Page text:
MAIN PAGE

 
BIOGRAPHY LIST

 
DATELINES

 
BIOSCOPES

 
WHO AM I?

 

Psyography:
Alfred Adler
 
Researched and written by:  Lauren Cosner
 
I attest that the following biography is a product of my own original work..


"The test of one's behavior pattern; relationship to society, relationship to one's work, relationship to sex"

“It is easier to fight for one's principles than to live up to them”



Biography

 

             Alfred Adler was born February 7, 1870 in Vienna, Austria. He was the second child in a family of six, his family was wealthy and he grew up in the suburbs of Vienna. Adler was ill most of his childhood and reported being closer to his father because he felt rejected by his mother. He also said that he felt unattractive and small growing up so he worked very hard to be popular in school to compensate for the rejection he felt from his family life. Adler was not a very good student at first, a teacher even suggested that his father take him out of school and make him a shoemaker’s apprentice. His father quickly rejected this idea and expressed his disgust of the teacher to Alfred. Soon Alfred decided to show the teacher what he could do and soon he was first in his class and experienced very few difficulties as a student from then on. Alfred suffered from a near fatal spell of pneumonia at age four and said that he wanted to be a doctor; this is a goal he would pursue through college (Biographical sketch 2005).

            In 1888, he began his studies at the University of Vienna Medical School. He received his degree in 1895. He began practicing general medicine but specialized in ophthalmology. In 1897, Alfred married Raissa Timofeivna Epstien. The following year was a busy one for Adler; he set up a private practice in Vienna and also welcomed his first daughter, Valentine. Also in 1898, Adler published two articles in Austria’s “Medical News Bulletin” and wrote his first book in which he sets up what will become a main aspect of his school of thought: looking at man as a whole, functioning entity, reacting to his environment and physical endowment as opposed to a sum of instincts and other psychological manifestations. In 1901 his second child Alexandra is born (Boeree 1997).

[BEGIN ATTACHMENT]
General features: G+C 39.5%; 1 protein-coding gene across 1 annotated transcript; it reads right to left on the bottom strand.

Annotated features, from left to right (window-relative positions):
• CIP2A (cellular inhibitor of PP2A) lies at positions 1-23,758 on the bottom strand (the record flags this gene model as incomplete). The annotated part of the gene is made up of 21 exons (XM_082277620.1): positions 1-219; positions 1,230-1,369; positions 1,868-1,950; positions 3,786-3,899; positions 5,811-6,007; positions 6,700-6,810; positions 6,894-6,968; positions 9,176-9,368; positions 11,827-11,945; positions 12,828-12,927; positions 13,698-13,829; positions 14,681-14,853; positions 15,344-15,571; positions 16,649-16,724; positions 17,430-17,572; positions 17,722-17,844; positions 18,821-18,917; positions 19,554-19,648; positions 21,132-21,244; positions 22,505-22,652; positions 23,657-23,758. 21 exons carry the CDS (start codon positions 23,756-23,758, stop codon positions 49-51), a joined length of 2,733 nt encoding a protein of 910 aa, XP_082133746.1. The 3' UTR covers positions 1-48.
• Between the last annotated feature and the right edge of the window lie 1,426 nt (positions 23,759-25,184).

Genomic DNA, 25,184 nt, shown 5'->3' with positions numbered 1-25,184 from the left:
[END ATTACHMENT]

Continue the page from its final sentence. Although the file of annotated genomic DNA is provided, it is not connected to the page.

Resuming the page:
In 1902, as well as publishing two more articles in the “Medical News Bulletin” he was also one of the few people who reacted favorably to Freud’s book on dream analysis, which led to Freud sending him a hand written postcard inviting him to join the circle that met weekly at Freud’s home to discuss new aspects of psychopathology. At this time Adler had begun collecting material on patients with physical handicaps, studying their organic and psychological reactions to them. It has also been suggested that since Adler’s office was near a circus and he treated many of those people, that made him interested in the unusual strengths and weaknesses of them and led to his insights into organ inferiorities and compensation. Although Freud and Adler would work closely over the next several years, their relationship was never personal (Alfred Adler 2001).

 In 1904, along with the birth of his son Kurt, he published one of his most important works, The Physician as Educator in which he expressed his early interest in child guidance and education. The following year he published A Study of Organ Inferiority this book expressed the roots of Adler’s thinking about organ dialect as well as an overview of the human organ systems. Over the next several years, Adler began developing his personality theory that differed dramatically from Freud’s. Adler disagreed with Freud’s emphasis on sexual factors. Adler’s idea of the aggression drive for example, differed greatly from Freud’s sex drive in psychoanalytic theory. In 1909, his daughter Cornelia was born (Boeree 1997).

In 1910 Adler became President of the Vienna Psychoanalytic Society through Freud’s appointment; Freud thought it would help to mend their increasingly bad relationship. However, it did not help because in 1911 the two parted ways for good in a bitter ending, both with bad feelings of each other that they would readily discuss with others. This led Adler to form his own group which he first called The Society for free Psychoanalytic Inquiry, the name would later be changed to The Society for Individual Psychology (Biographical sketch 2005).